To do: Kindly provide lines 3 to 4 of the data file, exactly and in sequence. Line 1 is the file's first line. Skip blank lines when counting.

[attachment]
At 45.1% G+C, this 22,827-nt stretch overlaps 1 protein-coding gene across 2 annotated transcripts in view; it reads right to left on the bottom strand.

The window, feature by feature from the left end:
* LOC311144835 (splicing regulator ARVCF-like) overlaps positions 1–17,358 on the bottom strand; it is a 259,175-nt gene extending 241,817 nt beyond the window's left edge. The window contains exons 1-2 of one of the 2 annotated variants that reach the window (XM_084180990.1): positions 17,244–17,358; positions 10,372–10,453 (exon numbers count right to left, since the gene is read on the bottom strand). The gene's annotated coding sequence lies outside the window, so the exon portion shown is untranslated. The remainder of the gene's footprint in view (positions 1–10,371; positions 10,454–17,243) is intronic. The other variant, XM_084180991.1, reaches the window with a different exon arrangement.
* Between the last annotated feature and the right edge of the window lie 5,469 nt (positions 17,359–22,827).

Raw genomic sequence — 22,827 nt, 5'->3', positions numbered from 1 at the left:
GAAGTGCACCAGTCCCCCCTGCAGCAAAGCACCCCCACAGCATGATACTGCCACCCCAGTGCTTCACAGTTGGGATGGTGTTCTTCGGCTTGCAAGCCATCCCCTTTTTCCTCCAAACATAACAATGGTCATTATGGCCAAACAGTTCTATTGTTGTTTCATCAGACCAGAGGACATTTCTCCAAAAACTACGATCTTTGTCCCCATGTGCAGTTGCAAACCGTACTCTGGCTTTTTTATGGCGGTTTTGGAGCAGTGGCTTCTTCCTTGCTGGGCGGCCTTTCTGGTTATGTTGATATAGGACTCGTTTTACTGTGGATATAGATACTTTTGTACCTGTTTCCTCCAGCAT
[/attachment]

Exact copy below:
* LOC311144835 (splicing regulator ARVCF-like) overlaps positions 1–17,358 on the bottom strand; it is a 259,175-nt gene extending 241,817 nt beyond the window's left edge. The window contains exons 1-2 of one of the 2 annotated variants that reach the window (XM_084180990.1): positions 17,244–17,358; positions 10,372–10,453 (exon numbers count right to left, since the gene is read on the bottom strand). The gene's annotated coding sequence lies outside the window, so the exon portion shown is untranslated. The remainder of the gene's footprint in view (positions 1–10,371; positions 10,454–17,243) is intronic. The other variant, XM_084180991.1, reaches the window with a different exon arrangement.
* Between the last annotated feature and the right edge of the window lie 5,469 nt (positions 17,359–22,827).